Editorial: War and economy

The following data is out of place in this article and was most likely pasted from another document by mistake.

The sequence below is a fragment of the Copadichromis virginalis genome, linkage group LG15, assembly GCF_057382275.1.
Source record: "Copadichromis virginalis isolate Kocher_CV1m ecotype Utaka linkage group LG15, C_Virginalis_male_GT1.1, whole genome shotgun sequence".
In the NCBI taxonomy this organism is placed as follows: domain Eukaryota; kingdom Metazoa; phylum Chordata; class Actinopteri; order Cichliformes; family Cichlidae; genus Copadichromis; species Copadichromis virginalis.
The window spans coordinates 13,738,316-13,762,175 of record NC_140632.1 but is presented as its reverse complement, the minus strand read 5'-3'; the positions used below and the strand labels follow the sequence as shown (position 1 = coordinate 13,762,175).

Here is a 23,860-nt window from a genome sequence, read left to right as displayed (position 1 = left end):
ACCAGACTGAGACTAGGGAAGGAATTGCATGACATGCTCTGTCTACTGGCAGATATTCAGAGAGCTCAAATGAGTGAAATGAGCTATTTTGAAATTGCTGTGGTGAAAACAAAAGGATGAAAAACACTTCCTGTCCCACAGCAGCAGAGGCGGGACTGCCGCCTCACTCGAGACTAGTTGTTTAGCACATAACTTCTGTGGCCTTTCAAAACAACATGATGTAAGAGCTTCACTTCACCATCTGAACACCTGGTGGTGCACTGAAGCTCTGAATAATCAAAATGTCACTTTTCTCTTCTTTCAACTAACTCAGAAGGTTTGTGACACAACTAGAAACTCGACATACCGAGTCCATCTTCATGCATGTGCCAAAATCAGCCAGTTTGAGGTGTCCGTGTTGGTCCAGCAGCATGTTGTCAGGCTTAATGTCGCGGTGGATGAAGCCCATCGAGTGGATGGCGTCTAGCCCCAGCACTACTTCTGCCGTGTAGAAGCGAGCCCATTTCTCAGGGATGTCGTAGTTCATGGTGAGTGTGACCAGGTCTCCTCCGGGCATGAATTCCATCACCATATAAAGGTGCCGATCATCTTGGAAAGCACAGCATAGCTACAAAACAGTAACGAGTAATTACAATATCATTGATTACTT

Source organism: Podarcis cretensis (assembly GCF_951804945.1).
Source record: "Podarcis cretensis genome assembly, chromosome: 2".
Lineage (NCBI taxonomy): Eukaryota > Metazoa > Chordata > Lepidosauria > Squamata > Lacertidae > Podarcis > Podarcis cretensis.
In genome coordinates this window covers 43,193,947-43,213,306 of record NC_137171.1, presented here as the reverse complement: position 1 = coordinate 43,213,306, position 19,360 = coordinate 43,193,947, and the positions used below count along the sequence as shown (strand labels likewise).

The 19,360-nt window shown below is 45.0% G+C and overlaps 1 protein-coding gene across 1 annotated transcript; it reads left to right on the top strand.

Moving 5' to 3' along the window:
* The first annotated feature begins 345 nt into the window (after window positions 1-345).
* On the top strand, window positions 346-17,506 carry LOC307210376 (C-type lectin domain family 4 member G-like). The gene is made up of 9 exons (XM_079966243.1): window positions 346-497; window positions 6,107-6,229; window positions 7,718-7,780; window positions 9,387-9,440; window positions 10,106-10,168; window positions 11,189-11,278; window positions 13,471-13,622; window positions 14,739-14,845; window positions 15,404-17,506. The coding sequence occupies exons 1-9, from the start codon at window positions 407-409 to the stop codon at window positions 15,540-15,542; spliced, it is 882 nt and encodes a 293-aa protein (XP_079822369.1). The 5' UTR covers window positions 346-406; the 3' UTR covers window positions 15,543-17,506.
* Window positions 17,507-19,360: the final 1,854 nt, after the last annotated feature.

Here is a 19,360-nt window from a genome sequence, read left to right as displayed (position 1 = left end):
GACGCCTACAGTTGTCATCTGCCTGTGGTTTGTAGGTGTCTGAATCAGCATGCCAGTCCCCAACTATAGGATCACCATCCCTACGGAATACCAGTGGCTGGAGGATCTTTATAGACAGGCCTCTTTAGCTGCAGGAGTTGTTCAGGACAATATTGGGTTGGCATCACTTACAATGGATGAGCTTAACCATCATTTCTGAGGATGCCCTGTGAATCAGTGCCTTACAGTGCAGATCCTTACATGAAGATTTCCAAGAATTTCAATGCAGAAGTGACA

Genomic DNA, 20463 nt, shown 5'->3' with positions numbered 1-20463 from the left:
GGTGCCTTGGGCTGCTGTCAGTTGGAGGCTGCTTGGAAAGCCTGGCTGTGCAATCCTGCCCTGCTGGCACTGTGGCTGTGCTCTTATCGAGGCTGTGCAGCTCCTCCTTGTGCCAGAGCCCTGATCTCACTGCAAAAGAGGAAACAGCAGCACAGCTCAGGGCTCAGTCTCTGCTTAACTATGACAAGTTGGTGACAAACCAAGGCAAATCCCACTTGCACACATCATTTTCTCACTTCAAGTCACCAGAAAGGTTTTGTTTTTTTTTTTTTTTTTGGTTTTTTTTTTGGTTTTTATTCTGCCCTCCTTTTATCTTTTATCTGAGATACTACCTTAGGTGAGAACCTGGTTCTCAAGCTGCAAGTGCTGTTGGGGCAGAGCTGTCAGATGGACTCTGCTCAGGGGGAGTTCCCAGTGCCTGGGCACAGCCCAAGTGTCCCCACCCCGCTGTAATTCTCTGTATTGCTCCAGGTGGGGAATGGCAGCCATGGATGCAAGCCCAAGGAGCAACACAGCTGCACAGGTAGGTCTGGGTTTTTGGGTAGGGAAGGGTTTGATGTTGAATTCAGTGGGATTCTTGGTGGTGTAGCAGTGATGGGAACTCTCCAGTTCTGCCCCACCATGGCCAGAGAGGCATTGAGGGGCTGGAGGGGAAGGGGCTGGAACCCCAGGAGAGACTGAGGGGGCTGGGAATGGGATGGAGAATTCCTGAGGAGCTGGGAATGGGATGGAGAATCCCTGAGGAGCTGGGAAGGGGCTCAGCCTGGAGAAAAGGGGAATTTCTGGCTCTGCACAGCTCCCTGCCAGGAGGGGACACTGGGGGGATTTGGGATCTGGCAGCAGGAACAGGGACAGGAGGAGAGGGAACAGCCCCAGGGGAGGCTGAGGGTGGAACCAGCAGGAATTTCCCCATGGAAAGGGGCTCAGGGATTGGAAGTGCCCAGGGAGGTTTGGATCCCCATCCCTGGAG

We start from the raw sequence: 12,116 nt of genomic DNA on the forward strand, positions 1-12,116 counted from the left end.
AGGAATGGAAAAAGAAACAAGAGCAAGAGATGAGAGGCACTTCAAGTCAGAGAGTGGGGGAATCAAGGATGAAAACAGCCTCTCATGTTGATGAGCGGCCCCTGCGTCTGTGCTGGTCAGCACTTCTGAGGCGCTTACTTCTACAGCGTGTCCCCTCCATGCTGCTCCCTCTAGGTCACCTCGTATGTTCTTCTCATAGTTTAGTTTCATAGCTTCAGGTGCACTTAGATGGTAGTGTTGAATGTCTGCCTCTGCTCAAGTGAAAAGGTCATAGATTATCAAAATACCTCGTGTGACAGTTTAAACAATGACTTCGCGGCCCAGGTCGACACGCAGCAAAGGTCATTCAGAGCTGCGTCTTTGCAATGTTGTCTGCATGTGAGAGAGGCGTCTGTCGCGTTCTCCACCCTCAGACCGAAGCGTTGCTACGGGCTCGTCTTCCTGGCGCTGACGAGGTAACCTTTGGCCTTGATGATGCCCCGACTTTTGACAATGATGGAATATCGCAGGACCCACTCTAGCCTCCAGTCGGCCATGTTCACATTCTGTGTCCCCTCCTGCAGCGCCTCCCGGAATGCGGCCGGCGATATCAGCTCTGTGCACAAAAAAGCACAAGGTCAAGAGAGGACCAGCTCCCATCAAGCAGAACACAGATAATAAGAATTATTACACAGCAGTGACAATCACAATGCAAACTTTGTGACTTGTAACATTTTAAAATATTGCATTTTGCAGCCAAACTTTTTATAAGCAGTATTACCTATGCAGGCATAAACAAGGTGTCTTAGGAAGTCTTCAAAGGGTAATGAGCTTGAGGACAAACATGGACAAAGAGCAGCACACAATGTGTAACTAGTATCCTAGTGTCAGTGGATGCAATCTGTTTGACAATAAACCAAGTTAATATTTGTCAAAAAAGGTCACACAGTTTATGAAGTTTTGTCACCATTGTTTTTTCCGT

War, what is it good for? Absolutely nothing—it is a heartfelt period causes heartbreak. The tremendous suffering that results from war is unimaginable. Innocent civilians are maimed or killed while the soldiers face irreparable physical losses. In every circumstance, war brings nothing but devastation, exposing people to horrors of human crimes, suffering and ruin. Unfortunately, war in Afghanistan is lengthening, with decades pass no end sees in sight. The war-torn country is highly affected by the ongoing war in all walks of life. The Afghan masses hardly breathe in ashes of war. Civilians, besides army, were the worst victim. In one suicide attack in Kabul, over hundreds of innocent commoners have been killed and over 500 others wounded. It is a testimony to how much suffering is unleashed during wars. How then can war ever be justified? No way. Everything around us suffers when there is war. Continuation of war gives signal of avoiding opportunity of peaceful compromise employed to forestall the problem instead of letting it balloon to stage where nothing else will save a war. Putting aside the very real human cost, war also has serious economic costs—loss of buildings, infrastructures, a decline in the working population, uncertainty, and disruption to normal economic activity. All infrastructures in Afghanistan have been ruined during the war, and today militants are doing everything to impede upcoming projects like TAPI, and others that help rebuild infrastructures. The Ministry of Economy projected shackling picture of the war, indicating it has badly affected the economy. Acknowledgment is here over increasing insecurity and poverty, but can’t fight it with mere recognition. Action is needed to improve economy. Perhaps as a result of a prolonged war and drifted attention, economy has been forgotten. Decades of war have decimated much of the economic infrastructure. The intensity of economic stagnation can be gauged with a recent WFP exposé that a quarter of Afghan population faces food shortage; let alone acute infant malnourishment stricken in most of the country. War is a cause of capital flight too. Seeing no end to war, many capitalists and entrepreneurs withdraw their investment fearing increased security risks and decreased economic stimulus. In the face of challenges, still we have time and potentiality to improve economy. It’s a fact that we are out of economic crisis at the moment, but no guarantee for tomorrow. Also can’t turn a blind eye over fragile economic situation. Economic growth is good, but not satisfaction. Policy makers have to find ways to take delicate economy to a better standard. A comprehensive plan for economy situation must be drafted to clear smokes around our possible energy to healthier economies at the future.
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